In his new works, Gober pulled me into another world, one that was both illuminated by natural light and full of cold shadows.
Is Gober taking stock and summing up his life at his latest exhibition at Matthew Marks? If so, he sure is breaking new ground while at it.
In addition to the centuries of trauma that artists are exploring and attempting to reconcile with contemporary reality, there is also an underlying solidarity that weaves itself into the fabric of Non-fiction at the Underground Museum.
Opening in the shadow of the Paris attacks, the exhibition Collected by Thea Westreich Wagner and Ethan Wagner represents — as Adam Weinberg, the director of the Whitney Museum of American Art, said in his remarks at the press preview — “a celebration of what matters in life.”
Leonard Nimoy, the actor whose name and face were synonymous with Star Trek‘s Spock, died this morning at the age of 83.
The exhibitions that rippled through our cultural fabric over the past year, at least those occurring in and around New York, have registered the predictable number of highs and lows, though 2014 did manage to plumb one nadir unlikely to be matched for a good long time.
The sprawling, high-ceilinged contemporary art gallery on the second floor of the Museum of Modern Art might have been built for Richard Serra, but Robert Gober owns it.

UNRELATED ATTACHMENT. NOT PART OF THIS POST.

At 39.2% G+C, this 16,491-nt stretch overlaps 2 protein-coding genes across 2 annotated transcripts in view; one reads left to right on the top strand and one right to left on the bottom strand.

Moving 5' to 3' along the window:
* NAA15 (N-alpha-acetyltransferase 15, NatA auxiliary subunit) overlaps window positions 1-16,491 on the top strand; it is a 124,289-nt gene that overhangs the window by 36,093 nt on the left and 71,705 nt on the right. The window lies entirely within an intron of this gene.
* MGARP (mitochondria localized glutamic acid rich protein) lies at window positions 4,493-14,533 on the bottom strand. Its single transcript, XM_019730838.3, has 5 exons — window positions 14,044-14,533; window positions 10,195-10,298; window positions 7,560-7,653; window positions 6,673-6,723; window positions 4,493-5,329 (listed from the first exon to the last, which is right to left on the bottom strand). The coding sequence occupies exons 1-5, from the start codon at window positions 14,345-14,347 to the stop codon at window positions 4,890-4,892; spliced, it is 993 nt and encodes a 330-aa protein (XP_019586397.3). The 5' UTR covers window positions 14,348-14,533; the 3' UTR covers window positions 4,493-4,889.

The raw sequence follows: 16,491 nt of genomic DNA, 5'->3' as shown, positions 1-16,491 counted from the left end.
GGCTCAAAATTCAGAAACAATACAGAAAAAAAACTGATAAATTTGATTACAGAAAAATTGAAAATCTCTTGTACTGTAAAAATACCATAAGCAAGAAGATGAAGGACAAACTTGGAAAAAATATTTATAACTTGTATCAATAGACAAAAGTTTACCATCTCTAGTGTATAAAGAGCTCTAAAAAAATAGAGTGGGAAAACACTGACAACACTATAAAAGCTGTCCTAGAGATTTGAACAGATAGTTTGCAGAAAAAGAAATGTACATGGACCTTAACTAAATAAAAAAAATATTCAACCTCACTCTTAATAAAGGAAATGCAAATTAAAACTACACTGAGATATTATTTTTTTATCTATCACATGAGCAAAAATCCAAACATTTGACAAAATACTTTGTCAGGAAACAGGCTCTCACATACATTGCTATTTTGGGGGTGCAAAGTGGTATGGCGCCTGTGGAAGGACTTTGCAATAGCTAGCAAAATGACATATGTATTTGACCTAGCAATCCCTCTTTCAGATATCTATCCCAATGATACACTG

Sometimes “homage” is the only way to understand things.
By Monday, the reality of the mandated reductions in government spending, otherwise known as sequestration, had begun to sink in. For its part, the New York Times announced, to no one’s surprise, “the split between American workers and the companies that employ them is widening and could worsen in the next few months as federal budget cuts take hold.”
Looking at the proliferating cross-pollination of fine artists and fashion design (Nan Goldin for Jimmy Choo, Terence Koh for Opening Ceremony, Ai Weiwei for W), we decided to take a look back and remember some of the truly successful collaborations within these two fields.
MoMA photography curator Roxana Marcoci knows that we are experiencing a “renaissance of performance”. The show she has curated in collaboration with Eva Respini, Staging Action: Performance in Photography since 1960, will explore the role of the photographic image in this surge of performative work, both as a document of the performance and as art work on its own. The MoMA exhibition, which opens this Friday January 28, begins in the 1960s at a time when performance began to emerge as a singular field of art based on the carrying out of specific art actions.